​The War Within

​Ron Capshaw January/February 2018

A priest approaches the weapon, blesses it, and then sprinkles holy water on it.He does so because the weapon will be used for “Christ’s war.” The scene is not from the Middle Ages, but given the mind-set of the priest, it might as well be.It’s 1965.The weapon blessed is a B-52 bomber about to go on a mission.“Christ’s war” is the American effort in Vietnam.The priest is Cardinal Francis Spellman.

Five years before any American pilots and troops set foot in Vietnam, departing president Dwight Eisenhower left the expression “military-industrial complex.”Eisenhower, or more likely one of his speechwriters, coined it to describe the overlap between big business and the military—a partnership born out of the cold war.Warning that this business-military nexus could potentially pose a threat to individual liberty, Eisenhower thus declared it needed to be monitored; but not severed, because it was required to protect the American people from world Communism.

For the anti-war Left the term suited their attacks on why America was in Vietnam.In their view it was a moneymaking scheme by Wall Street munitions makers in service of the imperialist, even fascist, American war machine.

But given the philosophy of priests like Spellman and other cold war proponents, the word “religious” should be added to the military-industrial complex term.For in their cold war zeal, it now seems rather obvious that they violated the separation of church and state called for in the Constitution, and literally called on America to return to a historical period when the “church” was the government and vice versa. The period was the Middle Ages, before the Age of Enlightenment came about, before the Reformation and the severing of links between church and state. Unfortunately, according to some ultraconservatives, this also led to Communism.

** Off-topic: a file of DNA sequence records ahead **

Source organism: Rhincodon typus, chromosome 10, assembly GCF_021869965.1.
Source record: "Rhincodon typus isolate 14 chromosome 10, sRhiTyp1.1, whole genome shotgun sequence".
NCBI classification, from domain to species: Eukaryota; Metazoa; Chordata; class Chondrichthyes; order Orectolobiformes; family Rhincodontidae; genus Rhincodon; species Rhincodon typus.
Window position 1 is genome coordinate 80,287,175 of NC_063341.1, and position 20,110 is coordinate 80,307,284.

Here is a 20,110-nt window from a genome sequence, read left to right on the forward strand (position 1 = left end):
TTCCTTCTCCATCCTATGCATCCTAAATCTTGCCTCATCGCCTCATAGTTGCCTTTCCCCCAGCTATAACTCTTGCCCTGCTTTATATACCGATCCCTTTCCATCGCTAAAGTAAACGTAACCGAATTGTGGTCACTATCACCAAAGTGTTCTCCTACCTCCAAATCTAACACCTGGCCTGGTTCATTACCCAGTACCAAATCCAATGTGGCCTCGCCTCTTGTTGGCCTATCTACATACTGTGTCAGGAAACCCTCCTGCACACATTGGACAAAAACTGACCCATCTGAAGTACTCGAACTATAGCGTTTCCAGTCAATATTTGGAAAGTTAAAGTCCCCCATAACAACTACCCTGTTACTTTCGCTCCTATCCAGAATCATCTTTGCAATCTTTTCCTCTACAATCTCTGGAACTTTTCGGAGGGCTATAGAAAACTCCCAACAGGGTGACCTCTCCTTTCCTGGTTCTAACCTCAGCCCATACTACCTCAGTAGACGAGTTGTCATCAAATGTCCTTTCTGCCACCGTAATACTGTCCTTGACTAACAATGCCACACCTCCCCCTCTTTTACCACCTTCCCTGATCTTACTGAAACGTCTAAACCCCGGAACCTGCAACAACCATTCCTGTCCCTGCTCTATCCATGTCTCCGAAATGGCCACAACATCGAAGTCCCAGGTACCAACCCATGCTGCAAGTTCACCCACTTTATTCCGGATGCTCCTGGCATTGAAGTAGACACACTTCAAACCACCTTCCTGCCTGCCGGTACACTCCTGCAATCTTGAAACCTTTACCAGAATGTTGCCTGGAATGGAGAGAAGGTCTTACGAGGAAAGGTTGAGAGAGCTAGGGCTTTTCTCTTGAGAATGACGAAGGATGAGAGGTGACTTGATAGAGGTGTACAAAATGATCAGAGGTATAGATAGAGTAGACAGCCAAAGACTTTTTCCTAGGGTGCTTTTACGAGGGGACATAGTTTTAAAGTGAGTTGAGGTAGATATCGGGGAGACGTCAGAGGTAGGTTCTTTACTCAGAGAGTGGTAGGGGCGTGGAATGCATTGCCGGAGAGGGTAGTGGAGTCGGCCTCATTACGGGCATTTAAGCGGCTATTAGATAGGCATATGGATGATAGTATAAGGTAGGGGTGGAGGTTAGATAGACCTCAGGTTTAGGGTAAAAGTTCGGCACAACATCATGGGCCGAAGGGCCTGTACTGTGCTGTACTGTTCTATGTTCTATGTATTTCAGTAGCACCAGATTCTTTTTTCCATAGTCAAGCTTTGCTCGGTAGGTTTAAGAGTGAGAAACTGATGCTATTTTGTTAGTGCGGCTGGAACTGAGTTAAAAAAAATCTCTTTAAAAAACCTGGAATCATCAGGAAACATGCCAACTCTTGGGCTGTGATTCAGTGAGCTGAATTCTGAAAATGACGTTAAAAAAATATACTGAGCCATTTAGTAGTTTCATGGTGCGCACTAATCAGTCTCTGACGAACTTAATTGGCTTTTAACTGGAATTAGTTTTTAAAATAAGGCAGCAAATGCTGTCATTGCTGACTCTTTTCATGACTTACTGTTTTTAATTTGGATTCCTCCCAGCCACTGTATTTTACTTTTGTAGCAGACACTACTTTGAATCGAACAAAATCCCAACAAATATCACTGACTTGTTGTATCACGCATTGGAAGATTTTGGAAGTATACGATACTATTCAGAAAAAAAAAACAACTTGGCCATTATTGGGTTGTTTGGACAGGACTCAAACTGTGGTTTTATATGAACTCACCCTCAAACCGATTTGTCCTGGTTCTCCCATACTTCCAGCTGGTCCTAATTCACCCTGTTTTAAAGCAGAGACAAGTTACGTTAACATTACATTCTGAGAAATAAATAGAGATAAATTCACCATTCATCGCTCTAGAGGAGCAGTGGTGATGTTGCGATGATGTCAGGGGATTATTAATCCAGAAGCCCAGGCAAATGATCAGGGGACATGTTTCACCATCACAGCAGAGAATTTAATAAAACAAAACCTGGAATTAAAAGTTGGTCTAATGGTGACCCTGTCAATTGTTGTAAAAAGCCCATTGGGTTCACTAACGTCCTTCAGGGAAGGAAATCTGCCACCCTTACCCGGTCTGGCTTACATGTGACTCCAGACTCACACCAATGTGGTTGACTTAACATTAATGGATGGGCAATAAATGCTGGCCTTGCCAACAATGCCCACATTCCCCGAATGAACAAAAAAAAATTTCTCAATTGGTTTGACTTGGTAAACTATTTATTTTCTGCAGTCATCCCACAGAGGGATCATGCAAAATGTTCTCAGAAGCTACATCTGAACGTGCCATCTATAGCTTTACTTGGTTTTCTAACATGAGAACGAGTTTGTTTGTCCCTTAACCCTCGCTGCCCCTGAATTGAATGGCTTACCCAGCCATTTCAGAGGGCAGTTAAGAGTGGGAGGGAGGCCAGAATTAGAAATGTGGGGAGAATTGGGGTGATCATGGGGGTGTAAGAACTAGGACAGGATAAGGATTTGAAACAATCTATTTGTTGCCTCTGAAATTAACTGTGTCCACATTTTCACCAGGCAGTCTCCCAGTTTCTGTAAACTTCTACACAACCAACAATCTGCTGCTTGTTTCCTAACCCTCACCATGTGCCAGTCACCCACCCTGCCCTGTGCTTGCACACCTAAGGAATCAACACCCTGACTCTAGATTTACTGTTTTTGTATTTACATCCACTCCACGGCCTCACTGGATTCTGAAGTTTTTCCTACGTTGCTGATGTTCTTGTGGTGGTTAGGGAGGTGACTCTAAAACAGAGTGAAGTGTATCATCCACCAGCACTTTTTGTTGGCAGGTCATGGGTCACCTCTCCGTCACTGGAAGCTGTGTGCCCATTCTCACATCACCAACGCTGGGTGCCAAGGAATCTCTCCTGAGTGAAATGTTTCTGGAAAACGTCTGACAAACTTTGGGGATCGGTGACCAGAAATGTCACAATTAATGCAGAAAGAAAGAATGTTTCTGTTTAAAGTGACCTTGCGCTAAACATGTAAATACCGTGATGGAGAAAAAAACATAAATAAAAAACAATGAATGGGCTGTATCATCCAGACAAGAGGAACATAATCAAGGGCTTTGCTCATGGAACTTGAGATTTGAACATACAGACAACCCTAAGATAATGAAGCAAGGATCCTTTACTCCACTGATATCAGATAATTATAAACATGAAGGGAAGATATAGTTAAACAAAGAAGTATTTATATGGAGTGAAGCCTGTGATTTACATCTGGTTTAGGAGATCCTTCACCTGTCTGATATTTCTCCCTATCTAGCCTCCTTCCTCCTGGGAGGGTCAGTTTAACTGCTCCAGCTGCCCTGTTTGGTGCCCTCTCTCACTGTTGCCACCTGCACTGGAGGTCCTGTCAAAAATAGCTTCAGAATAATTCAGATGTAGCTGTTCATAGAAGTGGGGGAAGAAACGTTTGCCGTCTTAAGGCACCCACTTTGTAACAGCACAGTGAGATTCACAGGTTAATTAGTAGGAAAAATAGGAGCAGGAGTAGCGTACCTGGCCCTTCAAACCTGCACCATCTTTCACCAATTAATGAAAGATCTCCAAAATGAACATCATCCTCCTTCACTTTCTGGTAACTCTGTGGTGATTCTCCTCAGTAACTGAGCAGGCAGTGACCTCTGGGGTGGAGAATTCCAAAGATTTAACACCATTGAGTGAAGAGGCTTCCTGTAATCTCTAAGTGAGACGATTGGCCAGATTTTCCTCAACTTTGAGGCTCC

There is a reason social conservatives like Pat Buchanan look back nostalgically to the 1950s, for it is a period, above all others in the cold war, when the struggle against Communism demanded a religious faith to counter the its pseudo-spiritual appeal. Whittaker Chambers, in many ways the godfather of social conservatism, called it a struggle between “faith in God [and] faith in man.”And many Americans subscribed to this reductionism. Church membership went up from less than 50 percent in 1940 to 60 percent by 1955.The government got into the act as well, attaching such religious phrases as “under God” to the Pledge of Allegiance, and even to postage stamps now entitled “In God We Trust.”And Eisenhower merged church attendance with cold war patriotism, stating that it was the patriotic duty to attend regularly.